EGU General Assembly 2020
© Author(s) 2020. This work is distributed under
the Creative Commons Attribution 4.0 License.

Forecasting landslides using a spatiotemporal analysis of remote sensing data

Carlos Alfredo Mesa Zuluaga, German Ricardo Santos Granados, and Gerald Augusto Corzo Perez
Carlos Alfredo Mesa Zuluaga et al.
  • Civil Engineer, Msc Civil Engineering student, Escuela colombiana de ingeniería, Bogotá D.C., Colombia (

Forecasting landslides is highly dependent in the weather conditions and the land-soil characteristics and its state. The uncertainty present in the evaluation of precipitation and its continuous variation is always a challenge for having accurate forecast, of primary importance for risks reduction. Currently, the landslides generate an impact on the imbalance of ecosystems and their occurrence is increasing which leads to an increase in the vulnerability of man on earth. The complexity of the landslide systems requires detailed analysis of the highly dynamic information of the rain and in turn the form as the hydrology response. Being able to combine hydrological models forced by satellite information systems and put them with a soil cohesion analysis system could help improve monitoring and in a particular case forecast landslide events.

The Combeima river located at the village of Juntas with canyon type land relief currently, faces a vital challenge in the face of winter times where precipitation threaten urban zones. Current researchers have explored risk factors, however, results still are quite far from optimal.

This study develops a methodology to identify the water volume that can cause landslides over the canyon type land relief, and use it as a trigger for forecasting. Remote sensing data at the present time and projected from past data will be used to simulate forecasting situations (hidcasting). A coupled Mike SHE models and data from Google earth platform are used to analyze a period of twenty years. Local information from events and its analysis in the satellite images are used to validate the events. Finally, the results of past conditions that led to the generation of floods are used to identify the state of the soil and the volumes. A calibration and validation of a neural network model is done feeding the volumes and states. The results of the model allow us to specifically characterize the saturation limits of the soil and the maximum rainfall intensities that a soil may contain before collapsing. With this information a high performance and a design of a system to forecast in real time was proposed. This work is part of an ongoing research and partial results will be presented.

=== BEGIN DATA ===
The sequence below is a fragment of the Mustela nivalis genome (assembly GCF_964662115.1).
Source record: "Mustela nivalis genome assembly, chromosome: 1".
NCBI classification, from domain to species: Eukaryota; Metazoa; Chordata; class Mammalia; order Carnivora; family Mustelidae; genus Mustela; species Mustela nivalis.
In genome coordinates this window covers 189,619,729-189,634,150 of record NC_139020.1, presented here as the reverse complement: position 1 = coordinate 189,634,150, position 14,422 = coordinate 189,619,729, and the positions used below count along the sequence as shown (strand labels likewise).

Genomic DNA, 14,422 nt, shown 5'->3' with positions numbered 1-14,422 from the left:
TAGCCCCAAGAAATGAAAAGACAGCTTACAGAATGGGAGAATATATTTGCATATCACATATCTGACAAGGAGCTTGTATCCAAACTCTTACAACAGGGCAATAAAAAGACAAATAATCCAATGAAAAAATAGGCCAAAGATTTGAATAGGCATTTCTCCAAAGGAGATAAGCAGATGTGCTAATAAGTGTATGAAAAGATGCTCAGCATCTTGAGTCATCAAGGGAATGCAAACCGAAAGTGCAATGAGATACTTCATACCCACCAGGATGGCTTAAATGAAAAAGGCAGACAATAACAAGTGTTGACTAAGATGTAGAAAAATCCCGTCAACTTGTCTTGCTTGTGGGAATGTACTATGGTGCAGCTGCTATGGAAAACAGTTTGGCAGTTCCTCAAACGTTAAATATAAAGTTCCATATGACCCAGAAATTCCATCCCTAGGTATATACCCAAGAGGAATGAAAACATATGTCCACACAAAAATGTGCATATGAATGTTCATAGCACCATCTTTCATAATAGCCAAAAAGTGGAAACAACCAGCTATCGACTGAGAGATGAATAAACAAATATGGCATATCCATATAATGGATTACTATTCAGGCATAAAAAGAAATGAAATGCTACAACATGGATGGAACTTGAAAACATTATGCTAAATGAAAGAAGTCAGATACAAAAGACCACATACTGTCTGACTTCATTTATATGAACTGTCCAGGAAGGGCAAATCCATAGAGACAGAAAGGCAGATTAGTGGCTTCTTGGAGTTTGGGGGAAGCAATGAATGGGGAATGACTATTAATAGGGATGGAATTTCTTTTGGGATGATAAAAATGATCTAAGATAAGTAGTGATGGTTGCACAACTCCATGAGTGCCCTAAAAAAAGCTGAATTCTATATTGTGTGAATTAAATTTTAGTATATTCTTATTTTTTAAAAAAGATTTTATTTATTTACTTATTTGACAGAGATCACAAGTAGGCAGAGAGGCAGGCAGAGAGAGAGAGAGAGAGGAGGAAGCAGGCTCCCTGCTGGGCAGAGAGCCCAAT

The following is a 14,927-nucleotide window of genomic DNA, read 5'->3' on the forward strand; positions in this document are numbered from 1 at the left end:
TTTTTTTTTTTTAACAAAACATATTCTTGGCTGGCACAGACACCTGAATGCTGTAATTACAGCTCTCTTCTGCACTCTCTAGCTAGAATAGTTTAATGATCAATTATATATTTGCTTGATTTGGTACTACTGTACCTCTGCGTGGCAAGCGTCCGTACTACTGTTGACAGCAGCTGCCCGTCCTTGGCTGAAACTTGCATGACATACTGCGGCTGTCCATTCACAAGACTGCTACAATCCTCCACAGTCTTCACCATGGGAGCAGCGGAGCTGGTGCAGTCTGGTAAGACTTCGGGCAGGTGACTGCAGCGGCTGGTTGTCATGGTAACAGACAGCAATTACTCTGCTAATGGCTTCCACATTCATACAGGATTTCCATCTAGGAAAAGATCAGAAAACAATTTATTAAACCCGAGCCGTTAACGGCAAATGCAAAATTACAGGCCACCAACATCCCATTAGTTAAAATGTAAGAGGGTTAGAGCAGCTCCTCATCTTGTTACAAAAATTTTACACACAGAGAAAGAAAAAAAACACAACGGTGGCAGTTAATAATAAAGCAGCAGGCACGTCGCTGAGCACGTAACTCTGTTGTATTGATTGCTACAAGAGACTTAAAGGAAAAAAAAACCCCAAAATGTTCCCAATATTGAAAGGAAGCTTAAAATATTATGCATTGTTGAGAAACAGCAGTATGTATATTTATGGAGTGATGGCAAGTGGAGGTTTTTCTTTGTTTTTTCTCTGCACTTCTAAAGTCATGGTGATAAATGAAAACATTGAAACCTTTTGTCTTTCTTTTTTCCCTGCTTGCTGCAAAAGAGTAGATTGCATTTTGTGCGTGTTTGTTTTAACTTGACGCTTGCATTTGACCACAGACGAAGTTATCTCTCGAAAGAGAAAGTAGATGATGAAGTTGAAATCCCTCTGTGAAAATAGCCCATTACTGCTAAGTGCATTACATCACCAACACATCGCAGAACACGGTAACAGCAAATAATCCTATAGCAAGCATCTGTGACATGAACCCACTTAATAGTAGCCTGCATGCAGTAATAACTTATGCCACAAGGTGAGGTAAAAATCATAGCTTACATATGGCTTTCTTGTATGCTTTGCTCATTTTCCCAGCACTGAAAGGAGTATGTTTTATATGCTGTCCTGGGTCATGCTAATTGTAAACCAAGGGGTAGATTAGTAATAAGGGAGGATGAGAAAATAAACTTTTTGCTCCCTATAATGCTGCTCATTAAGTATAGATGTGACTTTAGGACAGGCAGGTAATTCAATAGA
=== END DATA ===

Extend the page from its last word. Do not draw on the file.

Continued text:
How to cite: Mesa Zuluaga, C. A., Santos Granados, G. R., and Corzo Perez, G. A.: Forecasting landslides using a spatiotemporal analysis of remote sensing data, EGU General Assembly 2020, Online, 4–8 May 2020, EGU2020-17972,, 2020

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